See Chicago Like a Local

Content Director
Published 12/5/19
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Planning a trip to Chicago? Yes, you should take a selfie in front of The Bean in Millennium Park, seek out the stunning Monet paintings at the incredible Art Institute and take a breathtaking ride on the Centennial Wheel at Navy Pier.

But if you really want to experience the city like a local, get out and explore Chicago’s neighborhoods. There are 77 to discover and they all offer their own charms. Most can be reached via the L, the CTA’s cheap and easy-to-use elevated train system that can whisk you around town quickly. It’s made up of eight different lines, delineated by color.

Some lines offer stunning views of the city, such as the Brown Line that snakes through the Loop’s canyon of skyscrapers and passes over the scenic Chicago River. Others land you right in the middle of the action, including the Blue Line stops in Wicker Park and Logan Square that are steps from some of the city’s hottest restaurants and bars.

It’s no secret that Chicago is a sports obsessed town. If you’re a baseball fan, you’ll be in good company with the many locals who take the Red Line to Cubs games at Wrigley Field in the aptly named Wrigleyville or White Sox match-ups at Guaranteed Rate Field in Bridgeport. And the Blue Line will bring you close to the United Center in the West Loop, where you can catch Chicago Blackhawks hockey or a Bulls basketball game.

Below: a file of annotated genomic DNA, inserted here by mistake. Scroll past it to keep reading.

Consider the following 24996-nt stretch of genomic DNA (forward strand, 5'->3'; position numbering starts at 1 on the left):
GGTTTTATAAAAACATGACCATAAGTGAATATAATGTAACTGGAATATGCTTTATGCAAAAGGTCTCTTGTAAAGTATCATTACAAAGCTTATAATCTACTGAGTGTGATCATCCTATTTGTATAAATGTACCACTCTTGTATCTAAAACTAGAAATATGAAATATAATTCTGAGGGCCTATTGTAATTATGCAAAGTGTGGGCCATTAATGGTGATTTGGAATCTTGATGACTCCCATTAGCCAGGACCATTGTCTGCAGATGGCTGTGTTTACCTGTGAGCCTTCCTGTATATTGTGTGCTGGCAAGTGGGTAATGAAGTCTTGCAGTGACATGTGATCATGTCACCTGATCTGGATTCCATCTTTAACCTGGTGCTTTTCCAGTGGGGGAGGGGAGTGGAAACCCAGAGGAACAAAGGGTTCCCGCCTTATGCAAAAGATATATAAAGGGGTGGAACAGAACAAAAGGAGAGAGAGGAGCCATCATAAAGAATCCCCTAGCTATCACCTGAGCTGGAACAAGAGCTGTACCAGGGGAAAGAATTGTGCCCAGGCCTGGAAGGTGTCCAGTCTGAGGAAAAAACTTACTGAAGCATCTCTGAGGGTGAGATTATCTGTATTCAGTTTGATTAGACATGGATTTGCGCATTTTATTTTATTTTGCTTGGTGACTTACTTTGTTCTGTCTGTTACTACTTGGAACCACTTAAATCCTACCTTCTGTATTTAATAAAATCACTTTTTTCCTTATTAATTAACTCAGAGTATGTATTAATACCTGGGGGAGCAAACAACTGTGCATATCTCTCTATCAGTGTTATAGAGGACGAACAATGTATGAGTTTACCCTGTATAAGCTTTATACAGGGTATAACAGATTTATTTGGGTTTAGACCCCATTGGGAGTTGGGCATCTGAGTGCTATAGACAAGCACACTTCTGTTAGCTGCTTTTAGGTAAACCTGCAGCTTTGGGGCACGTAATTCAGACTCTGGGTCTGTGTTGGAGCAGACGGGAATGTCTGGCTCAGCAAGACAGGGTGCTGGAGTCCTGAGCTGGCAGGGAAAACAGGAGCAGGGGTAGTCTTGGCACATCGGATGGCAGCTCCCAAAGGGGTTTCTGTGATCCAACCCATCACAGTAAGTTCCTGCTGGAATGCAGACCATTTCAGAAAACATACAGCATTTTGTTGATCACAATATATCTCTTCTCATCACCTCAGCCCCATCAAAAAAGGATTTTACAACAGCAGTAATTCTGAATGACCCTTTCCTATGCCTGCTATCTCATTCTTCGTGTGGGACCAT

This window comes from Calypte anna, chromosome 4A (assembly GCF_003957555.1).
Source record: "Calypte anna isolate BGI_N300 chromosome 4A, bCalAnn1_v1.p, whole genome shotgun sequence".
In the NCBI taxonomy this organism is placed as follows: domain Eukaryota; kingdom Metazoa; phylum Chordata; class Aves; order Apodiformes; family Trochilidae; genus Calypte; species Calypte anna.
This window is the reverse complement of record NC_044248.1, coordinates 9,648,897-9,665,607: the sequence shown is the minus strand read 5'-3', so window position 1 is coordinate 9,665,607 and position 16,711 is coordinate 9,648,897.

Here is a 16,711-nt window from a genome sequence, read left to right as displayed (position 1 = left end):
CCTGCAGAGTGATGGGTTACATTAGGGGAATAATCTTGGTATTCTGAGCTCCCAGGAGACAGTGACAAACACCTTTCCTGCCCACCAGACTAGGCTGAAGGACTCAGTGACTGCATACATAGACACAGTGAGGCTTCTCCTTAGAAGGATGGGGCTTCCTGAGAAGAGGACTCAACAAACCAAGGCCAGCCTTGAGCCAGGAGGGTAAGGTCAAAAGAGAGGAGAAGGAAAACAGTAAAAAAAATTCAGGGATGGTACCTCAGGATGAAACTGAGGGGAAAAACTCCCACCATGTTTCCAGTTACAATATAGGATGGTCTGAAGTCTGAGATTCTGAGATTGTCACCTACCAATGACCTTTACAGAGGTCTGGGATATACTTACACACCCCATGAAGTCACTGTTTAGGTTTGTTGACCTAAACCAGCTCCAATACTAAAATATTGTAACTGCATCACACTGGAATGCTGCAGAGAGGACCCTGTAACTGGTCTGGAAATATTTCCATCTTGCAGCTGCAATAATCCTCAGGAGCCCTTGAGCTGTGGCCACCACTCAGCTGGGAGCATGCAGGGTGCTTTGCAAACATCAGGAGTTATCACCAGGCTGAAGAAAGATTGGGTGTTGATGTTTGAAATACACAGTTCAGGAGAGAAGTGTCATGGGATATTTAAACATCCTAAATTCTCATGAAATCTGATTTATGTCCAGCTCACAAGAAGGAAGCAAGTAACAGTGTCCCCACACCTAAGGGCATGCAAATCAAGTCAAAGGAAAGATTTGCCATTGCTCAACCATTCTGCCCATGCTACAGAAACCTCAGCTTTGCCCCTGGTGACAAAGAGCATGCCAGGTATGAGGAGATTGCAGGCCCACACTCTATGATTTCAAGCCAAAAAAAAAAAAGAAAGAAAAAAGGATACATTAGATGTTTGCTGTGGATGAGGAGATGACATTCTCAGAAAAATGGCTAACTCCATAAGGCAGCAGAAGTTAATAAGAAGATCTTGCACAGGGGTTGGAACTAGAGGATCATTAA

Shop local and discover your new favorite Chicago designer. You’ll find lots of cool boutiques just off the Blue Line on Damen and Milwaukee Avenues in the sister Wicker Park and Bucktown neighborhoods. Tree-lined Armitage Avenue is the shopping stretch to hit in quaint Lincoln Park (right off the Armitage Brown/Purple Line stop). Or check out the cute stores along the Southport Corridor in Wrigleyville (take the Brown Line to the Southport stop) and catch an art flick at the historic Music Box Theatre.

Spend a day experiencing Chicago’s melting pot of cultures. Take the Pink Line and get off at the 18th stop, which leaves you on 18th Street in the heart of Pilsen, home to family-run taquerias and the National Museum of Mexican Art. The Red Line’s Cermak-Chinatown stop lies at the doorstep to Chinatown, where a colorful archway marks the entrance to Wentworth Avenue’s strip of kitschy souvenir shops and dim sum restaurants. The Blue Line will get you close to Humboldt Park, where a giant iron Puerto Rican flag on Division Street marks the gateway to this neighborhood known for vibrant street art and its lush namesake park, where The National Museum of Puerto Rican Arts & Culture resides.

Learn more about Chicago’s diverse neighborhoods at And find L train information, including fares, travel directions and maps, at